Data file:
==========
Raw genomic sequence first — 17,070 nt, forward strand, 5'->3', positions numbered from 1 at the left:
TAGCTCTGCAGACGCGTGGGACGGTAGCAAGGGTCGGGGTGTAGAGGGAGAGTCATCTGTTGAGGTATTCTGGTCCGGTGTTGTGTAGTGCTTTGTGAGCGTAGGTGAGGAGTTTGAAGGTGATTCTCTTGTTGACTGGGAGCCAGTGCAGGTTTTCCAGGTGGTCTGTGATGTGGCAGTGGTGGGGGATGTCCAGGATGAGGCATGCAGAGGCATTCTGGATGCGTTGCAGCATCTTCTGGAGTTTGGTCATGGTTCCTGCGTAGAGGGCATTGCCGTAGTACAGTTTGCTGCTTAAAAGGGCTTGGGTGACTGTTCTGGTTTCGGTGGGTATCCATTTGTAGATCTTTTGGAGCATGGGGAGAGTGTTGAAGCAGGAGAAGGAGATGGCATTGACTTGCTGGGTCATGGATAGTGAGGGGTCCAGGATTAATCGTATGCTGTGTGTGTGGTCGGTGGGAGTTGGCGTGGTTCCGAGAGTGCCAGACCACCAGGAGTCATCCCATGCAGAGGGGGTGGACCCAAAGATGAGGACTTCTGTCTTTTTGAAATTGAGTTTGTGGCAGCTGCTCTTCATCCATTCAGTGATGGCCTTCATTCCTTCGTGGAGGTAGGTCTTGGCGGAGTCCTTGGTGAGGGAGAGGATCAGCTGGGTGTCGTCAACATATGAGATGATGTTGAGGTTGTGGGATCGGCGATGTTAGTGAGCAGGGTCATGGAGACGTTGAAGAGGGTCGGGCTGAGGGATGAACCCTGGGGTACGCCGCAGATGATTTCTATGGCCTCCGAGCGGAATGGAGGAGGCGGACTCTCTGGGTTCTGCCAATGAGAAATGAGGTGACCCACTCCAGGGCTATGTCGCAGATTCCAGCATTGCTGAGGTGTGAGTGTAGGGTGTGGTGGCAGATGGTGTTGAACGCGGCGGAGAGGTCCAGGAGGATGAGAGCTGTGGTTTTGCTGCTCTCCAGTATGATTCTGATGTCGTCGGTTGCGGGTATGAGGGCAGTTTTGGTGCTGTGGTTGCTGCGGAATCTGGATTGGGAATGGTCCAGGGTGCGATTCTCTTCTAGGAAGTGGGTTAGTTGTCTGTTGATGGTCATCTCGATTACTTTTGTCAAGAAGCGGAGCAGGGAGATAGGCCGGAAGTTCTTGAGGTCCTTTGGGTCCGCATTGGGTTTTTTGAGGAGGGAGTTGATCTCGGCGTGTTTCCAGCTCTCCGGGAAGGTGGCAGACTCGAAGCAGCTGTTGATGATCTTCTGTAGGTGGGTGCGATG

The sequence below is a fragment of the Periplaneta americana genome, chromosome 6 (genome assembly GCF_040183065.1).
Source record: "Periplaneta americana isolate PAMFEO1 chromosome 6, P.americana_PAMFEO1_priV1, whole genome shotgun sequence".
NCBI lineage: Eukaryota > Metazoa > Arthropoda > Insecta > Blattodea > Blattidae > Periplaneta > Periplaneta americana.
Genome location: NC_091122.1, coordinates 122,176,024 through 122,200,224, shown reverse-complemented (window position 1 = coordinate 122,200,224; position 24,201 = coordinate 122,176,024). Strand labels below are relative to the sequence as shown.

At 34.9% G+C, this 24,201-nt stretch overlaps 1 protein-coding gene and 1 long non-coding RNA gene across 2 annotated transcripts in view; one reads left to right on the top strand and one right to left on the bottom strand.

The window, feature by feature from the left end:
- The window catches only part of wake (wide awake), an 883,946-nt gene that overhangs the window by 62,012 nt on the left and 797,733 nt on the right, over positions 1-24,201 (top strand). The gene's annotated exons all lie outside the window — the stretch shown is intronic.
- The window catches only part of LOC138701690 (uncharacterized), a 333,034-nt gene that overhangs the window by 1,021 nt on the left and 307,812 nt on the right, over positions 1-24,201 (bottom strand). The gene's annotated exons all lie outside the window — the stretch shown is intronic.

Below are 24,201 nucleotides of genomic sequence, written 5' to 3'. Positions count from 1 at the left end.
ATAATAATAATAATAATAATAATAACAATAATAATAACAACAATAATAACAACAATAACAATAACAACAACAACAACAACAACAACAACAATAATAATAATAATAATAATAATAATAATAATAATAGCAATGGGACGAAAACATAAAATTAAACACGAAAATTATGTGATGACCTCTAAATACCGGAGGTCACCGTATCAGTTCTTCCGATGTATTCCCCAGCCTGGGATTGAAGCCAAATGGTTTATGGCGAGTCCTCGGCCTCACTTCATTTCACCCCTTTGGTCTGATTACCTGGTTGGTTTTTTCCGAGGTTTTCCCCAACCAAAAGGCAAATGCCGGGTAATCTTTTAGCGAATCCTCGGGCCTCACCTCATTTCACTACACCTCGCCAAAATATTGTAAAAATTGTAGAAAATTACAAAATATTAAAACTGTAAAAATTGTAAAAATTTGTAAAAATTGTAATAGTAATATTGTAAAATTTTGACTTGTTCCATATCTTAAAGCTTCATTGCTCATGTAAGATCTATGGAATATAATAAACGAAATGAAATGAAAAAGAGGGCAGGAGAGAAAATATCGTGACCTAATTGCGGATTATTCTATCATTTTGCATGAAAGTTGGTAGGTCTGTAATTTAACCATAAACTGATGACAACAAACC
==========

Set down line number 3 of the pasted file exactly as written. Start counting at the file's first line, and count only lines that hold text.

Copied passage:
The sequence below is a fragment of the Periplaneta americana genome, chromosome 6 (genome assembly GCF_040183065.1).